By John Ensor •
Updated: 09 Nov 2023 • 18:29
Volunteers at Manchester Poppy Day.
THE poppy appeal has been a part of British culture for over a century, but recent events have overshadowed the charity, with many of its volunteers feeling intimidated and threatened.
To Many UK citizens, wearing a poppy is a mark of respect for those who gave their lives to ensure freedom for their country, with many other countries also taking part in the yearly Remembrance Day. There is even a purple poppy, worn as a reminder that even animals were victims of war too.
The poppy was adopted as a symbol of the many who were killed. It was inspired by the poem ‘In Flanders Fields’ by Canadian Lieutenant-Colonel John McCrae, who himself lost his life in 1918.
As well as the UK, the poppy movement is widely promoted throughout the Commonwealth: Australia, Barbados, Canada, New Zealand, Pakistan and South Africa. Other countries such as Albania, Ireland, Ukraine, and the US take part.
Despite its long and distinguished history, there has been a series of events that have highlighted a disturbing trend, with many of its volunteers facing intimidation with verbal and even physical attacks.
Reportedly, volunteering for a charity has a positive effect upon the individual, and reinforces mental and physical wellbeing. Despite this, charity volunteers are on the wane in Britain. Earlier this year a report from The Guardian evidenced a sharp decline in England ever since the pandemic struck.
According to figures from the National Council for Voluntary Organisations, those organising or lending a hand to run a charity had fallen by 52 per cent, while statistics for individuals campaigning for a charity told a similar story with a 49 per cent drop.
However, with Remembrance Day this Friday, recent reports could perhaps explain another reason why Poppy volunteers are becoming less visible on the UK’s streets.
UK railway stations in particular has noticed a dearth of poppy volunteers following a spate of hostile encounters, where even war memorials have been attacked by vandals.
Jim Henderson was one such victim, who according to GB News, was selling poppies in Edinburgh’s Waverley Station before being engulfed by a crowd of pro-Palestine demonstrators. The ex-serviceman claimed he was pushed over as well as being punched and kicked.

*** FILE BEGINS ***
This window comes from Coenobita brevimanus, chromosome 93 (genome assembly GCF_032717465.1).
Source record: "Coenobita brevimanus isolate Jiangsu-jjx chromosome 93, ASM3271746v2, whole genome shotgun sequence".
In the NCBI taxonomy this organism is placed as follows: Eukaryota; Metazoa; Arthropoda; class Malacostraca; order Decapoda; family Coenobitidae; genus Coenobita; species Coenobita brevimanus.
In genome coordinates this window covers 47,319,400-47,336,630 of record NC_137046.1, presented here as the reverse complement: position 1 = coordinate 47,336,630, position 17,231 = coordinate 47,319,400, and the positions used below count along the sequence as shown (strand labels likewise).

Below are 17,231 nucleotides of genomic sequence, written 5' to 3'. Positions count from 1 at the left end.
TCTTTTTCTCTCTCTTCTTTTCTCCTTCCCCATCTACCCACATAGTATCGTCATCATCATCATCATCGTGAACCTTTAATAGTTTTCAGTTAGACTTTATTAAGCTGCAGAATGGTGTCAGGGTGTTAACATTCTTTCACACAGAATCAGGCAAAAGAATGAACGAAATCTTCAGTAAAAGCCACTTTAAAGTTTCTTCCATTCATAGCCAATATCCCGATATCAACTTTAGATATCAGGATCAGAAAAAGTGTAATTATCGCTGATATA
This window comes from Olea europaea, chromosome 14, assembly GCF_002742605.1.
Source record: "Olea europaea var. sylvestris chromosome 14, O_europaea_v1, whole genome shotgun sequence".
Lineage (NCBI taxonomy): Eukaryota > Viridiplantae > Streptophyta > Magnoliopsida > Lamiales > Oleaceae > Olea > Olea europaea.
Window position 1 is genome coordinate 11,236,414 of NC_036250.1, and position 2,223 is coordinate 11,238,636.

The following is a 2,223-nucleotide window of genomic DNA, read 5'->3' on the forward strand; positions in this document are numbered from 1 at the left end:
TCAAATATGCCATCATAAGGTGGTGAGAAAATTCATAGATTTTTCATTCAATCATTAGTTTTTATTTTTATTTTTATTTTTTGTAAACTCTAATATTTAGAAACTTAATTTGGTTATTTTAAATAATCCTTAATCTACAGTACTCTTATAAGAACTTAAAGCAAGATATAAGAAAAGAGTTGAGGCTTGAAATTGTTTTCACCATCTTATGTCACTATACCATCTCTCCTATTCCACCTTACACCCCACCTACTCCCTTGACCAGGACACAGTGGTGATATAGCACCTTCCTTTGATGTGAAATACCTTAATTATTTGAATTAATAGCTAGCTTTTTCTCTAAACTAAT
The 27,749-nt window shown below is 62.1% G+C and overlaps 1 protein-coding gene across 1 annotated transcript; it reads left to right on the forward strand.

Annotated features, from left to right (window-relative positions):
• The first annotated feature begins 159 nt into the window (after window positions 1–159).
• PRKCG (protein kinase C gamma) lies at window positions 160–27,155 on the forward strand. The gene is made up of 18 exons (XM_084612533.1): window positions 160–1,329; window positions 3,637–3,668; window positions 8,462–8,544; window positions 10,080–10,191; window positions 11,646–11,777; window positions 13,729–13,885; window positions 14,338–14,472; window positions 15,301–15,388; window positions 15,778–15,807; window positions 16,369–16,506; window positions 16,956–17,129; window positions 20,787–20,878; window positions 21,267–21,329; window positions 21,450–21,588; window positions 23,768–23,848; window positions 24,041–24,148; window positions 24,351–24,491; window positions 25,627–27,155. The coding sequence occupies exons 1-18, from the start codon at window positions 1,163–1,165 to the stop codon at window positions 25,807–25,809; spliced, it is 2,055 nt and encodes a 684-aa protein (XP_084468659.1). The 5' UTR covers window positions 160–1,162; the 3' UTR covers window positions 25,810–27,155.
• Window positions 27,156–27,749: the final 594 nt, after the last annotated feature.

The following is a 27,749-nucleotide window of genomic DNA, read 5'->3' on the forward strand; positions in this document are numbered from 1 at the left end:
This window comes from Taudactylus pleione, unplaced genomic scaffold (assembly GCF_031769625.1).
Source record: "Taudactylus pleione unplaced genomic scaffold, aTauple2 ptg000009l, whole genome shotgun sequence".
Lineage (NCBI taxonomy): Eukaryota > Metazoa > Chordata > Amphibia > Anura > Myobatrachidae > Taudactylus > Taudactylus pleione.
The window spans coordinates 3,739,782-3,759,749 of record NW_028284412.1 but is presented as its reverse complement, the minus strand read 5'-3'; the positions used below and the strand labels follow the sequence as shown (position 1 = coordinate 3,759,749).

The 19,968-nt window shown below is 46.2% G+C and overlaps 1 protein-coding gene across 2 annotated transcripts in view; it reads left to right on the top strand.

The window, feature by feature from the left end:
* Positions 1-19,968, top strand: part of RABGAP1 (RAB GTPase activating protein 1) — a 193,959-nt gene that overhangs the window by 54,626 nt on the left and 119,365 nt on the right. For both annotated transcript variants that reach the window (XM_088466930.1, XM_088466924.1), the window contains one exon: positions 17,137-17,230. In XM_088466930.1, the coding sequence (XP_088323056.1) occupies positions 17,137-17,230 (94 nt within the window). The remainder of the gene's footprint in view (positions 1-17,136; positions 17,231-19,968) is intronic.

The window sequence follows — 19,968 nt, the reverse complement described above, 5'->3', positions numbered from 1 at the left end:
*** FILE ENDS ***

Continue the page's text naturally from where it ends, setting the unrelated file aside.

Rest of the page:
Such incidents have understandably had a knock-on effect and put many volunteers off. London’s Liverpool Street Station recently saw around 500 protesters, which has led fundraisers to withdraw from the location.
Victoria and Euston Stations tell a similar story, even a giant poppy at King’s Cross station has reportedly been removed.
UK Prime Minister, Rishi Sunak commented to UK media: ‘I am appalled that some poppy sellers — many veterans who are the heart of our collective remembrance each year — have experienced intimidation and abuse when volunteering at train stations.
‘I, like millions across the UK, will be wearing my poppy with pride this weekend. I urge commuters to take a moment to thank the volunteers who support our brave armed forces and buy a poppy,’ he concluded
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Originally from Doncaster, Yorkshire, John now lives in Galicia, Northern Spain with his wife Nina.
He is passionate about news, music, cycling and animals.
This is false news propaganda against Palestinians using such random interactions to highlight another narrative as we’ve seen all over the news. If the Poppy was a symbol for those who gave their lives “unwillingly” then why is the UK Government preventing FREEDOM of speech, marches to protest against the genocide being perpetrated by Israel and funded by the US, UK, France, Germany.
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